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Friday, April 26, 2013

Cream Cheese Celebration Cake

Long ago there was a little cake shop in my neighborhood that made delicious bundt-style cakes, covered them all with thick cream cheese frosting and stuck ribbons and bows in the center.  They were absolutely delicious!    They were very festive. They were also pricey.  Some occasions were worth it.

A friend was celebrating a birthday recently, and I wanted to surprise her with something special.  So I pulled out my bundt pan and made a red velvet cake from scratch.  The jury is still out on the recipe, but you can make any flavor of cake you wish, simply bake it in a bundt pan which will take up to an hour.  Cool the cake completely.

Make the frosting.
1 package cream cheese, softened
1/4 C butter, softened
1 lb. powdered sugar
1 tsp. clear vanilla or regular will do

Beat the cream cheese and butter until smooth.  Add the sugar and vanilla.
Drizzle heavily over the cake.  You can serve it just like that, or add some decorations.

A big bow from the Dollar Store.  A fun sign you make and attach to a straw to poke into the cake.  I used my Cricut to make the Happy Birthday words and the hibiscus flower.  So many options!  So many flavor possiblities and most taste great with cream cheese!

Disappearing Swiss Steak

I actually wasn't sure how much my family liked this recipe, so I followed the directions.  Big mistake.  We may have run out or maybe it made just enough for the five of us who ate dinner together that night.  Lesson learned:  I will make much more next time!  Hence, the  adjective "disappearing."  It was all gone.  No leftovers from this meal!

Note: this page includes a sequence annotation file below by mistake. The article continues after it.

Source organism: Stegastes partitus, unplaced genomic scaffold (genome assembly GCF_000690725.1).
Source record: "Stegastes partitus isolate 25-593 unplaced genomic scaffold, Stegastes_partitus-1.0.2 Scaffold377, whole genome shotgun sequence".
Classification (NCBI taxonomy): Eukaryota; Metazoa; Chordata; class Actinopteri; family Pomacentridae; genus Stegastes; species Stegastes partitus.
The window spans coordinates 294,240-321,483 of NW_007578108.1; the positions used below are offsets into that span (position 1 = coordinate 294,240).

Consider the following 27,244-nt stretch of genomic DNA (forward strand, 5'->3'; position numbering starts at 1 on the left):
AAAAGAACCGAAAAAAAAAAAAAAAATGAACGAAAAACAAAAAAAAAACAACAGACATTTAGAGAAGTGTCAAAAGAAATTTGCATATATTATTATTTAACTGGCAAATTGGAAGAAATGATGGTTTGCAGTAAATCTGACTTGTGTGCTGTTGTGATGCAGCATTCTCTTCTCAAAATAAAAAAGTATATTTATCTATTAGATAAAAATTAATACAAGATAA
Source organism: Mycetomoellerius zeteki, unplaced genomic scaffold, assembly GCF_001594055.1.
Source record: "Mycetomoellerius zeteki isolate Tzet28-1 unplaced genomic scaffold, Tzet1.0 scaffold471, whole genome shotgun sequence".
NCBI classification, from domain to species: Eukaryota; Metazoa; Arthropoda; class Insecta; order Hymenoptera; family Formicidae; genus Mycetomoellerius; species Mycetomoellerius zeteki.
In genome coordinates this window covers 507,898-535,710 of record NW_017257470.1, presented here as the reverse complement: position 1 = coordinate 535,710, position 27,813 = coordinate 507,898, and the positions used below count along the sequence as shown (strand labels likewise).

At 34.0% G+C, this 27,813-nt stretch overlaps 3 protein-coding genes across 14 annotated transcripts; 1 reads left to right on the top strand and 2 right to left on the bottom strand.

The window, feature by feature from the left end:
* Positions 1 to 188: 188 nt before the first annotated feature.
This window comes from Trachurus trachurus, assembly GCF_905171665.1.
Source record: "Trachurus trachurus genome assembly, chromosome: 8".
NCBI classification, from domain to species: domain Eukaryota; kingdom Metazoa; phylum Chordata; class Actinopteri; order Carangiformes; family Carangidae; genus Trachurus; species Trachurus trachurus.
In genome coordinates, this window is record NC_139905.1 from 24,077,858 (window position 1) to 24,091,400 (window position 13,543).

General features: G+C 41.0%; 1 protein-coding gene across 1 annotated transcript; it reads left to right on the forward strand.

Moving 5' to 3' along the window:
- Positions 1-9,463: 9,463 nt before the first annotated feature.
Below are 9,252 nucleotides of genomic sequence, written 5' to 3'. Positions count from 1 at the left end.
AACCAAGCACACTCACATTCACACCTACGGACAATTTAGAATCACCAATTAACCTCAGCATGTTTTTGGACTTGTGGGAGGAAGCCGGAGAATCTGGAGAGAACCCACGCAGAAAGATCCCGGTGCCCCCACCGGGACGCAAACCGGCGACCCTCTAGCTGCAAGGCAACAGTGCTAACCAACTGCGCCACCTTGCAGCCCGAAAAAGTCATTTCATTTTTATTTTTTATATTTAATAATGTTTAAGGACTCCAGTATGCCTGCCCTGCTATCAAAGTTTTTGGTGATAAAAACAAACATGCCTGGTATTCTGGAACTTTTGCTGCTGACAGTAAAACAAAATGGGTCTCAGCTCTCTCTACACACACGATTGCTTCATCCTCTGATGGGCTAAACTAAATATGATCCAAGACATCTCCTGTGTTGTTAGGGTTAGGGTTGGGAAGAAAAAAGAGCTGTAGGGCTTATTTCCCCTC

2 lbs. round steak or other cut of beef, sliced into serving-size portions
1/4 C flour
1/2 tsp. salt
1/4 tsp. black pepper


1 onion sliced thinly
6-8 sliced mushrooms
2 C water
2 T Worcestershire sauce

Rinse meat.  Mix together flour, salt and pepper.  Dredge meat in this mixture and place in a heated frying pan greased with oil.  Brown on both sides.  Place in a Dutch oven and layer with onions and mushrooms.  Mix water and W. sauce together and pour over the meat.  Cover and bake for 2 -2 1/2 hours at 325-350 degrees F.

Make gravy:
Mix 1/4 C flour with 1/4 tsp. salt and a big dash of pepper. 
Make beef broth with Better than Boullion or canned broth to make 1 1/4 C.  Slowly add flour and mix well with a whisk.
When the meat is done, add the juices to the broth and flour mixture and stir until thick.

Serve over mashed potatoes or egg noodles.

Next time I will at least double this recipe!

Monday, April 22, 2013

Peanut Butter Chip Chocolate Cookies fueled the CSULB Stalkers to the Regional Competition

It is my tradition to send a tub of cookies with my Ultimate players to their games.  I know it's not healthy, but all their team mates look forward to it and after five years of cookies I can't stop now.

This last weekend my oldest son was playing in the Sectionals tournament.  Day one I sent my "regular" Ultimate Chocolate Chip Cookies.  One batch makes about 6 dozen.  It lasts one day.  Since there was a second day of games, I came home and made another batch of a different variety.

The Peanut Butter Chip Chocolate Cookies disappeared quickly and the team made the cut into the next level, Regionals.  It had to be the cookies which helped propel their success.  Hahaha.

Completely melt 2 cups of real butter.
Add 2 C white sugar
2 C brown sugar
2 tsp. vanilla
4 eggs

Mix until smooth. Add the following:
6 C flour
1/2 C insweetened cocoa
2 tsp. baking powder
2 tsp. baking soda
1 tsp. salt

Check the base of the bowl and if the dough is still runny, add up to 1/2 C flour.

Then add 2 1/4 C peanut butter chips.